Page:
One year on from taking office, how far down the road is French President Emmanuel Macron with realising his ambitions for Europe?
A leader who wants the EU to deepen integration and to be more protective of its citizens.
Observers say Macron's made some progress, including over so-called 'posted' workers. Paris has long argued that it hurts local jobs and erodes labour protections in higher-wage member states.
Charles de Marcilly, from the Robert Schuman Foundation in Brussels, commented: "If we think consider the protection of foreign investments, if we think of the Posted Workers Directive, he was able to put the bar a little higher and turn it into a political victory, a personal victory.
"But these policies were already under discussion when he came to power. On free trade agreements, on relations with Donald Trump, on security, on defense, we see that he brings something new. But again in a pretty skillful way that fits the European agenda."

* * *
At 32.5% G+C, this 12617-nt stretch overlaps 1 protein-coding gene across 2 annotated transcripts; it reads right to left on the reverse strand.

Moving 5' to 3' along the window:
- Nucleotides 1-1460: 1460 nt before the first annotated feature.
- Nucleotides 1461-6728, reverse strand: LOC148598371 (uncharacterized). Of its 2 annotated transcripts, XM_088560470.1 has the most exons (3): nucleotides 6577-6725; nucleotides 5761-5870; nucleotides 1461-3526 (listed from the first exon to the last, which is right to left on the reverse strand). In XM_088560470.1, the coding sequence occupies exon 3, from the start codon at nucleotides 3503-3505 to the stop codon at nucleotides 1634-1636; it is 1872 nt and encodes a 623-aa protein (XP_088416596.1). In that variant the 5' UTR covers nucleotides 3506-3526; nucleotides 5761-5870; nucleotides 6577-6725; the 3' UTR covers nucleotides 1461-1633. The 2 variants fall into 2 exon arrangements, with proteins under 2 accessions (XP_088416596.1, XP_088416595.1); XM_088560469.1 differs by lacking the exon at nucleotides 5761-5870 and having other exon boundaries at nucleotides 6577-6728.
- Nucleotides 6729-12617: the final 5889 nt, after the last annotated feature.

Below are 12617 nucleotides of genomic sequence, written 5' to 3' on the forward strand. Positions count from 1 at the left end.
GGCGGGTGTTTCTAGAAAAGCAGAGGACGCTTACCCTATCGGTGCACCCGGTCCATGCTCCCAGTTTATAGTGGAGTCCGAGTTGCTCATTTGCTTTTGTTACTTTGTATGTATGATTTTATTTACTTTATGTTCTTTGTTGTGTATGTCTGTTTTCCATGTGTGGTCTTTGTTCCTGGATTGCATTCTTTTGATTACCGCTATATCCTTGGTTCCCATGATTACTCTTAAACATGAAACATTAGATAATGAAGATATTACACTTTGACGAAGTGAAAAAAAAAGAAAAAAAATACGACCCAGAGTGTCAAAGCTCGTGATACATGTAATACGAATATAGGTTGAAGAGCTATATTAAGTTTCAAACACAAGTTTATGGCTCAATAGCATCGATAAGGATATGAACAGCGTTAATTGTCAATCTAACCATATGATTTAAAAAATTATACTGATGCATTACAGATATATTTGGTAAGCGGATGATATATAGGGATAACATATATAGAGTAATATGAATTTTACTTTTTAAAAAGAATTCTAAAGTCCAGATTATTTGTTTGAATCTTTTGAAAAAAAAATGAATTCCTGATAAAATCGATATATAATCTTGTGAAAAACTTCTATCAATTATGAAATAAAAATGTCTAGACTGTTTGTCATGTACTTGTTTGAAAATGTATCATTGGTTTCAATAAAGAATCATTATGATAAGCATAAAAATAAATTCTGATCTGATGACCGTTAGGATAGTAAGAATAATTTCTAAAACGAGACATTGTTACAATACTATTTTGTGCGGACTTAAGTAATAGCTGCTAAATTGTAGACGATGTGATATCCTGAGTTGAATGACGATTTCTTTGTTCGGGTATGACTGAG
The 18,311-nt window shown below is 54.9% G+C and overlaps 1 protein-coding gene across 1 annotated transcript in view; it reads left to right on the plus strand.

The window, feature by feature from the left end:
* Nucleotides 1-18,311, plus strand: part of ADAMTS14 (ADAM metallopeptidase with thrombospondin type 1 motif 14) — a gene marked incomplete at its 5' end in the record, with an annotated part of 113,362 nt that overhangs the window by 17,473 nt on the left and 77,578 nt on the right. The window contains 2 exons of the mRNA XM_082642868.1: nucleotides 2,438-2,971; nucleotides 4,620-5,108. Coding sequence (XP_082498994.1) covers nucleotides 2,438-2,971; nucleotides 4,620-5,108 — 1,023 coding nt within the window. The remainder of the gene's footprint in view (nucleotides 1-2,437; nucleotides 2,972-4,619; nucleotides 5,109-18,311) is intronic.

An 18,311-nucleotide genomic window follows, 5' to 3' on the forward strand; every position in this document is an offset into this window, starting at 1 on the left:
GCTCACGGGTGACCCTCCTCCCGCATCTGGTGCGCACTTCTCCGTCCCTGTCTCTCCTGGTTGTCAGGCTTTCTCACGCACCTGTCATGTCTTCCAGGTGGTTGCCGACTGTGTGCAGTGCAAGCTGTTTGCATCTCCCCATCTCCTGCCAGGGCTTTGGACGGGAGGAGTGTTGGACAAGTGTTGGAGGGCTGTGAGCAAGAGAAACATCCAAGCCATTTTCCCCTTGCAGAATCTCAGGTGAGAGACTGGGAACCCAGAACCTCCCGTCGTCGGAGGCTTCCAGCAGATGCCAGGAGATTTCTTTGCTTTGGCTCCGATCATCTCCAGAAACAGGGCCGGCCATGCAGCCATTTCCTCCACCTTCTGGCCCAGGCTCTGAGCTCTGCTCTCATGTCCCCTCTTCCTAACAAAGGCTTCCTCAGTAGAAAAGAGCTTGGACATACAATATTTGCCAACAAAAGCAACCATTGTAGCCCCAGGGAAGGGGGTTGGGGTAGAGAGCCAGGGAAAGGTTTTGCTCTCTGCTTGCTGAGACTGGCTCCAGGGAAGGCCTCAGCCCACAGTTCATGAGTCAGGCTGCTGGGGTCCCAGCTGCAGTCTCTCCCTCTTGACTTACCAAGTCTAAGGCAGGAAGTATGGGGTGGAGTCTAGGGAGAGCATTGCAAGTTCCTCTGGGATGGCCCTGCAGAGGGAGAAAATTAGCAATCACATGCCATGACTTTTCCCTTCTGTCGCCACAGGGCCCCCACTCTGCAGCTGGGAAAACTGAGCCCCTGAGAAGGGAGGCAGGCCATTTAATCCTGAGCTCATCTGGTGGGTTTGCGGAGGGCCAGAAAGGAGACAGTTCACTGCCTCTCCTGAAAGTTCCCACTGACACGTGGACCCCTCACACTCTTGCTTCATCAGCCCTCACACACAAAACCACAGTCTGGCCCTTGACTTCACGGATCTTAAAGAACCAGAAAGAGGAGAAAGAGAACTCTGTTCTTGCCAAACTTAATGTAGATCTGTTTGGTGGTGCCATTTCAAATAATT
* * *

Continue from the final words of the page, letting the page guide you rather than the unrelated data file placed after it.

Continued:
On other fronts, Macron's charm may have been seductive, but the results so far questionable. His idea of a common budget for the euro zone hasn't worked out as well as he'd hoped.
"The first setback is on the future multi-annual financial framework, the European budget 2021-2027. We know that the French position would be to have a budget dedicated to the euro zone. This is not the case," said de Marcilly.
While Macron's presidency has re-energized the EU’s Franco-German axis, in central and eastern Europe, it's been fanning fears of a "multi-speed" bloc.